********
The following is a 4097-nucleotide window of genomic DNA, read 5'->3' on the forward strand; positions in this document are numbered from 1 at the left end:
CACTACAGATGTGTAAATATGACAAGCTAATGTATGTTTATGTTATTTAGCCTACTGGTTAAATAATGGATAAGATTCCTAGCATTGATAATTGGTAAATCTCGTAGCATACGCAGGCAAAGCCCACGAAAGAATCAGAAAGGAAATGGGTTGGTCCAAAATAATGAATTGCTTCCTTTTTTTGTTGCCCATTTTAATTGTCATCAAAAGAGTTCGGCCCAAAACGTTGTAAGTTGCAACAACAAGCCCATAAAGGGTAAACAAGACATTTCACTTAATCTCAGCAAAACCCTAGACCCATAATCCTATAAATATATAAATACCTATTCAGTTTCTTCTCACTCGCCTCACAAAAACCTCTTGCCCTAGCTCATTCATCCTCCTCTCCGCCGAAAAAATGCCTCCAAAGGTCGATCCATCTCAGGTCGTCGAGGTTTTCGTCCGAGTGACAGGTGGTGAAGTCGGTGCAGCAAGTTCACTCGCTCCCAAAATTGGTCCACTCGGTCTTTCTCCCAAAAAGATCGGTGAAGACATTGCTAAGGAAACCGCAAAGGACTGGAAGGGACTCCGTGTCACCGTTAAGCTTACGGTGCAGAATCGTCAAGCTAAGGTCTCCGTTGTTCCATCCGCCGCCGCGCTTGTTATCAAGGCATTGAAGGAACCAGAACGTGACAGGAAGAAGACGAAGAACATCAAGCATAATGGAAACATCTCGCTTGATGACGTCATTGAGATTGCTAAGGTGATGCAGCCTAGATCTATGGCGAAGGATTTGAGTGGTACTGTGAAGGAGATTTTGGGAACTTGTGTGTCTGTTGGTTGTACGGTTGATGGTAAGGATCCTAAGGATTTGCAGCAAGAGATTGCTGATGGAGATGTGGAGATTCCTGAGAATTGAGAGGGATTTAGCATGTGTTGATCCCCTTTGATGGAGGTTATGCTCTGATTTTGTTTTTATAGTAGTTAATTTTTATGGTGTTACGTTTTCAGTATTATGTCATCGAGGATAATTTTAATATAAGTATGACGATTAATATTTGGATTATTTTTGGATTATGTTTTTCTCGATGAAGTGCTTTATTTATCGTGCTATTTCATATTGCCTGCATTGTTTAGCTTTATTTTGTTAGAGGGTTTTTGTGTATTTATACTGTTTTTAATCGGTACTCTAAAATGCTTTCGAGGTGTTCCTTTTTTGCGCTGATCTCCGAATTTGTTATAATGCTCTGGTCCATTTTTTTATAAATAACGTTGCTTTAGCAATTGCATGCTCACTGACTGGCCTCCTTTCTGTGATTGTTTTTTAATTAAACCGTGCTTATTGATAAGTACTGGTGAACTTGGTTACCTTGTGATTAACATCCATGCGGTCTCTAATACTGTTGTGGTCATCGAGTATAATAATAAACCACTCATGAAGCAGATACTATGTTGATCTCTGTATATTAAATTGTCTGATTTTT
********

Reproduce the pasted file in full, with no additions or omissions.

The following is a 4097-nucleotide window of genomic DNA, read 5'->3' on the forward strand; positions in this document are numbered from 1 at the left end:
CACTACAGATGTGTAAATATGACAAGCTAATGTATGTTTATGTTATTTAGCCTACTGGTTAAATAATGGATAAGATTCCTAGCATTGATAATTGGTAAATCTCGTAGCATACGCAGGCAAAGCCCACGAAAGAATCAGAAAGGAAATGGGTTGGTCCAAAATAATGAATTGCTTCCTTTTTTTGTTGCCCATTTTAATTGTCATCAAAAGAGTTCGGCCCAAAACGTTGTAAGTTGCAACAACAAGCCCATAAAGGGTAAACAAGACATTTCACTTAATCTCAGCAAAACCCTAGACCCATAATCCTATAAATATATAAATACCTATTCAGTTTCTTCTCACTCGCCTCACAAAAACCTCTTGCCCTAGCTCATTCATCCTCCTCTCCGCCGAAAAAATGCCTCCAAAGGTCGATCCATCTCAGGTCGTCGAGGTTTTCGTCCGAGTGACAGGTGGTGAAGTCGGTGCAGCAAGTTCACTCGCTCCCAAAATTGGTCCACTCGGTCTTTCTCCCAAAAAGATCGGTGAAGACATTGCTAAGGAAACCGCAAAGGACTGGAAGGGACTCCGTGTCACCGTTAAGCTTACGGTGCAGAATCGTCAAGCTAAGGTCTCCGTTGTTCCATCCGCCGCCGCGCTTGTTATCAAGGCATTGAAGGAACCAGAACGTGACAGGAAGAAGACGAAGAACATCAAGCATAATGGAAACATCTCGCTTGATGACGTCATTGAGATTGCTAAGGTGATGCAGCCTAGATCTATGGCGAAGGATTTGAGTGGTACTGTGAAGGAGATTTTGGGAACTTGTGTGTCTGTTGGTTGTACGGTTGATGGTAAGGATCCTAAGGATTTGCAGCAAGAGATTGCTGATGGAGATGTGGAGATTCCTGAGAATTGAGAGGGATTTAGCATGTGTTGATCCCCTTTGATGGAGGTTATGCTCTGATTTTGTTTTTATAGTAGTTAATTTTTATGGTGTTACGTTTTCAGTATTATGTCATCGAGGATAATTTTAATATAAGTATGACGATTAATATTTGGATTATTTTTGGATTATGTTTTTCTCGATGAAGTGCTTTATTTATCGTGCTATTTCATATTGCCTGCATTGTTTAGCTTTATTTTGTTAGAGGGTTTTTGTGTATTTATACTGTTTTTAATCGGTACTCTAAAATGCTTTCGAGGTGTTCCTTTTTTGCGCTGATCTCCGAATTTGTTATAATGCTCTGGTCCATTTTTTTATAAATAACGTTGCTTTAGCAATTGCATGCTCACTGACTGGCCTCCTTTCTGTGATTGTTTTTTAATTAAACCGTGCTTATTGATAAGTACTGGTGAACTTGGTTACCTTGTGATTAACATCCATGCGGTCTCTAATACTGTTGTGGTCATCGAGTATAATAATAAACCACTCATGAAGCAGATACTATGTTGATCTCTGTATATTAAATTGTCTGATTTTT